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ORIGINAL ARTICLE
Year : 2021  |  Volume : 64  |  Issue : 6  |  Page : 266-273

Nicotinamide adenine dinucleotide promotes synaptic plasticity gene expression through regulation N-methyl-D-aspartate receptor/Ca2+/Erk1/2 pathway


1 Department of Anatomy, School of Basic Medical Sciences, Shandong University, Jinan, Shandong, China
2 Department of Neurosurgery, The Third Affiliated Hospital of Shandong First Medical University, Affiliated Hospital of Shandong Academy of Medical Sciences, Jinan, Shandong, China
3 Morphological Experimental Center, School of Basic Medical Sciences, Shandong University, Jinan, Shandong, China
4 Department of Uitrasound, Second Hospital of Shandong University, Jinan, Shandong, China

Correspondence Address:
Dr. Jin-Hao Sun
Department of Anatomy and Neurobiology, School of Basic Medicine, Shandong University, Jinan 250012, Shandong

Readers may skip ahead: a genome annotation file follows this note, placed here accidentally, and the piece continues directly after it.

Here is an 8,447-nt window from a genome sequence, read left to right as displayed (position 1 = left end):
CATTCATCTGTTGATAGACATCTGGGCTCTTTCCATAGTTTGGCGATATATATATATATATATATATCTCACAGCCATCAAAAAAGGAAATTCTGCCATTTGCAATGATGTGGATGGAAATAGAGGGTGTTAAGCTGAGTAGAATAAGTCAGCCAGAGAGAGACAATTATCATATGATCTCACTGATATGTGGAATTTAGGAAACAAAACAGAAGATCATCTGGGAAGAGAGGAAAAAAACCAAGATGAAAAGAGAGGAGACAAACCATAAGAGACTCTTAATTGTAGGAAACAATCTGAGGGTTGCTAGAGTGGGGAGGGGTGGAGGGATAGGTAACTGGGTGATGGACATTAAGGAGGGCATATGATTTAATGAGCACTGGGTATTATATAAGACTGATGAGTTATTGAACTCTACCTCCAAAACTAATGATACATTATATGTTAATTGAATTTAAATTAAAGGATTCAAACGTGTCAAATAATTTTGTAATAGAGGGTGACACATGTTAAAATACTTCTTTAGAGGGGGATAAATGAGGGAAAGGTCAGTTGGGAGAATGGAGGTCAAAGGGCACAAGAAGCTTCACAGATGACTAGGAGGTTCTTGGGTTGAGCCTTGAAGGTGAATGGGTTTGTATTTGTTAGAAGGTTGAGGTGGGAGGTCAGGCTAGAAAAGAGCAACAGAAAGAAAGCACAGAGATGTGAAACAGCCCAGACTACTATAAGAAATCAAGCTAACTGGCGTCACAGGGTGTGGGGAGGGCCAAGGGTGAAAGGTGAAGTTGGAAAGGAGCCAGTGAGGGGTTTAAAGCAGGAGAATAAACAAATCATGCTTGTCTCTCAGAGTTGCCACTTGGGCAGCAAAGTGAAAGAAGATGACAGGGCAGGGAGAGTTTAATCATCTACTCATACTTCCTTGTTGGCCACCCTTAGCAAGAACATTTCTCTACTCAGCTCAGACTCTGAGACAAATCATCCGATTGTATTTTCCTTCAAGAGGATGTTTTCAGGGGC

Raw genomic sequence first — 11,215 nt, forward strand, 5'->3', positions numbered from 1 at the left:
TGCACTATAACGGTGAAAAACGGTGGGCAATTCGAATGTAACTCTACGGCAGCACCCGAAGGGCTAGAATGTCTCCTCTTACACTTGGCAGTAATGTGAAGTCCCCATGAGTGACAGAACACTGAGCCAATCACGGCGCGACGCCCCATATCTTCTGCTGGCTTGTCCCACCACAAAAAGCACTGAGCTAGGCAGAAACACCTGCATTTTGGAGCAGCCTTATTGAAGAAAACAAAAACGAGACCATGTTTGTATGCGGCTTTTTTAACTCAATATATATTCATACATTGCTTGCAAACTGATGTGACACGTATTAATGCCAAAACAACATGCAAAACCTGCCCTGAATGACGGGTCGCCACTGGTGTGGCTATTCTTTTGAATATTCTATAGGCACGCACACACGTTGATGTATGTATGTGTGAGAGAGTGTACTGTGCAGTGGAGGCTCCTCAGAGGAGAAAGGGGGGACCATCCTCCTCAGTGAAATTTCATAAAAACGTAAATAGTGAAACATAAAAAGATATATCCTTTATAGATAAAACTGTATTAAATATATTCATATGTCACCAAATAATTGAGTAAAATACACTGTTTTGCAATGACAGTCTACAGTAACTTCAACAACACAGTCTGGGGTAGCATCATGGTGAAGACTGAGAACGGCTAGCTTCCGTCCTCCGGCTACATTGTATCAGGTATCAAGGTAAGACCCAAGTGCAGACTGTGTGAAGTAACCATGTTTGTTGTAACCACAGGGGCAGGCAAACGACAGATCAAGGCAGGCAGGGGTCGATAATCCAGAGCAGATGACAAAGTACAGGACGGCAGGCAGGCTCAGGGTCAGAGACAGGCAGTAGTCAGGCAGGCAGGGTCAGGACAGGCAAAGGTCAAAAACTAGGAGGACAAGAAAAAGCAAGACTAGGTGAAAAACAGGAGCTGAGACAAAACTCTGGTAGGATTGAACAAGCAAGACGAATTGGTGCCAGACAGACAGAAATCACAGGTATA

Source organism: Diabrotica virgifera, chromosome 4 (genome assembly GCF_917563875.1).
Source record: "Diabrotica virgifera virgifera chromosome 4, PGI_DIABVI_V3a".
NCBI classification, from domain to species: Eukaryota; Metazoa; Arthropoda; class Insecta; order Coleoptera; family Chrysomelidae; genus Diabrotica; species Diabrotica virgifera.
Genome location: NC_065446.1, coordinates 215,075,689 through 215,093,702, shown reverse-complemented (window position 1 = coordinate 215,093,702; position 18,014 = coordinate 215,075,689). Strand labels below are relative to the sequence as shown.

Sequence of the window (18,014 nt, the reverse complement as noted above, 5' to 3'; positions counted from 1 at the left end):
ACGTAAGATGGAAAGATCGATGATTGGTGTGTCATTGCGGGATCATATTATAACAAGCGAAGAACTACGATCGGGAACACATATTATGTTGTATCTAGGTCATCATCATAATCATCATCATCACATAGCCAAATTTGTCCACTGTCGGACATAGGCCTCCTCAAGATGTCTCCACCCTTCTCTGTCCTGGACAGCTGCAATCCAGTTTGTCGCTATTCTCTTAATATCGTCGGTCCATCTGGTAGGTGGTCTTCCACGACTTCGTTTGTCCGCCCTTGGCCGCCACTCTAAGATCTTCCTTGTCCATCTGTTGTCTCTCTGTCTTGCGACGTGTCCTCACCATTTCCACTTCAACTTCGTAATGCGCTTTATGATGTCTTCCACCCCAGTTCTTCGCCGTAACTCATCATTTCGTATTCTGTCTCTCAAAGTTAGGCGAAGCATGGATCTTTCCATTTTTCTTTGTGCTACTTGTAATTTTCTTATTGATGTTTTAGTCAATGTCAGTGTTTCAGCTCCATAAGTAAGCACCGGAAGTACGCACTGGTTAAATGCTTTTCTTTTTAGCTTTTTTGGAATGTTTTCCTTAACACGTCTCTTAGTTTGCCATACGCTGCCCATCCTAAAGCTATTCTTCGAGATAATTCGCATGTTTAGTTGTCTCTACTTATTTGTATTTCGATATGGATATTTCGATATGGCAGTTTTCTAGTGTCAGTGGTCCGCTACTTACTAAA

China
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Source of Support: None, Conflict of Interest: None


DOI: 10.4103/cjp.cjp_42_21

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Nicotinamide adenine dinucleotide (NADH) has been reported to regulate synaptic plasticity recently, while its role in this process remains unclear. To explore the contribution and the underlying mechanisms of NADH regulating synaptic plasticity, here, we examined NADH's effect on immediate-early response genes (IEGs) expressions, including C-Fos and Arc in primary cultured cortical neurons and the frontal cortex of mouse brain. Our results showed that NADH promoted IEGs expression and that the C-Fos and Arc levels are increased in primary cultured cortical neurons, which is almost completely blocked by N-methyl-D-aspartate receptor (NMDAR) inhibitor, MK-801. Moreover, NADH significantly increased intracellular Ca2+ levels and the phosphorylation of Erk1/2, a downstream molecule of the NMDAR. Furthermore, NADH also significantly increased IEGs expression in vivo, accompanied by the changes of Ca2+ in neurons and activation of excitatory neurons in the mouse frontal cortex. In conclusion, this study indicates that NADH can promote the expression of synaptic plasticity-related IEGs through the NMDAR/Ca2+/Erk1/2 pathway, which provides a new way to understand the regulatory role of NADH in synaptic plasticity.


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